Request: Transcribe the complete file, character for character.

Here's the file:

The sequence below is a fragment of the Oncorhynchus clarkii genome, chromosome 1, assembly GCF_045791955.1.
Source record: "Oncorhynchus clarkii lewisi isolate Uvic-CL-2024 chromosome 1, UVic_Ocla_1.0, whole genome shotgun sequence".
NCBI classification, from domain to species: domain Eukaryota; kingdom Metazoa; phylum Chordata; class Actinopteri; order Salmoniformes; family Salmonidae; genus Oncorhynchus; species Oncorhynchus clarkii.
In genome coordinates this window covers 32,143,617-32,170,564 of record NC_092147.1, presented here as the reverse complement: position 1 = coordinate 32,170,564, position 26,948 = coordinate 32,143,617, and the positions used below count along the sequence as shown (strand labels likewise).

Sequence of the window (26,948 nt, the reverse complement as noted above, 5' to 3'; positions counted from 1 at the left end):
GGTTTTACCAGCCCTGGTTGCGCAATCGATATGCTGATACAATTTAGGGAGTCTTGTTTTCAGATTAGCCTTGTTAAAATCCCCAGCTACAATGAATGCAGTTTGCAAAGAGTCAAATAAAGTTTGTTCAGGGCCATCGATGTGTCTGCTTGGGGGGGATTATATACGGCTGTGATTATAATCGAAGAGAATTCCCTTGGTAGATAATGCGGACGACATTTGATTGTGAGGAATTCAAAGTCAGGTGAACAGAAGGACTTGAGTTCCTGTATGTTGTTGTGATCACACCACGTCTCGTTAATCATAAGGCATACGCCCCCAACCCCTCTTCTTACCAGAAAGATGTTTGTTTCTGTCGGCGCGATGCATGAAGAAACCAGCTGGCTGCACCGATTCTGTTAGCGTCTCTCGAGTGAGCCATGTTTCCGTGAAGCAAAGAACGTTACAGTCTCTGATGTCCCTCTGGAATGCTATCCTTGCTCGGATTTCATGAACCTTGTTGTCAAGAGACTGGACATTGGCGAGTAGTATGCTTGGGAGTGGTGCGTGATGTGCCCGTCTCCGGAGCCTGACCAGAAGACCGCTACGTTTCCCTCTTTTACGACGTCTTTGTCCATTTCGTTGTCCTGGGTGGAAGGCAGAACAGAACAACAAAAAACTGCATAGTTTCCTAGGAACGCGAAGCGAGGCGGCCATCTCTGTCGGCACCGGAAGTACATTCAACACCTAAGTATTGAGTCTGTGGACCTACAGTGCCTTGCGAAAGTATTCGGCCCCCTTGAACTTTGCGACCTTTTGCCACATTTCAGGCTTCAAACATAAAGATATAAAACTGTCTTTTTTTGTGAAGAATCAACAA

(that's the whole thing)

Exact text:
The sequence below is a fragment of the Oncorhynchus clarkii genome, chromosome 1, assembly GCF_045791955.1.
Source record: "Oncorhynchus clarkii lewisi isolate Uvic-CL-2024 chromosome 1, UVic_Ocla_1.0, whole genome shotgun sequence".
NCBI classification, from domain to species: domain Eukaryota; kingdom Metazoa; phylum Chordata; class Actinopteri; order Salmoniformes; family Salmonidae; genus Oncorhynchus; species Oncorhynchus clarkii.
In genome coordinates this window covers 32,143,617-32,170,564 of record NC_092147.1, presented here as the reverse complement: position 1 = coordinate 32,170,564, position 26,948 = coordinate 32,143,617, and the positions used below count along the sequence as shown (strand labels likewise).

Sequence of the window (26,948 nt, the reverse complement as noted above, 5' to 3'; positions counted from 1 at the left end):
GGTTTTACCAGCCCTGGTTGCGCAATCGATATGCTGATACAATTTAGGGAGTCTTGTTTTCAGATTAGCCTTGTTAAAATCCCCAGCTACAATGAATGCAGTTTGCAAAGAGTCAAATAAAGTTTGTTCAGGGCCATCGATGTGTCTGCTTGGGGGGGATTATATACGGCTGTGATTATAATCGAAGAGAATTCCCTTGGTAGATAATGCGGACGACATTTGATTGTGAGGAATTCAAAGTCAGGTGAACAGAAGGACTTGAGTTCCTGTATGTTGTTGTGATCACACCACGTCTCGTTAATCATAAGGCATACGCCCCCAACCCCTCTTCTTACCAGAAAGATGTTTGTTTCTGTCGGCGCGATGCATGAAGAAACCAGCTGGCTGCACCGATTCTGTTAGCGTCTCTCGAGTGAGCCATGTTTCCGTGAAGCAAAGAACGTTACAGTCTCTGATGTCCCTCTGGAATGCTATCCTTGCTCGGATTTCATGAACCTTGTTGTCAAGAGACTGGACATTGGCGAGTAGTATGCTTGGGAGTGGTGCGTGATGTGCCCGTCTCCGGAGCCTGACCAGAAGACCGCTACGTTTCCCTCTTTTACGACGTCTTTGTCCATTTCGTTGTCCTGGGTGGAAGGCAGAACAGAACAACAAAAAACTGCATAGTTTCCTAGGAACGCGAAGCGAGGCGGCCATCTCTGTCGGCACCGGAAGTACATTCAACACCTAAGTATTGAGTCTGTGGACCTACAGTGCCTTGCGAAAGTATTCGGCCCCCTTGAACTTTGCGACCTTTTGCCACATTTCAGGCTTCAAACATAAAGATATAAAACTGTCTTTTTTTGTGAAGAATCAACAA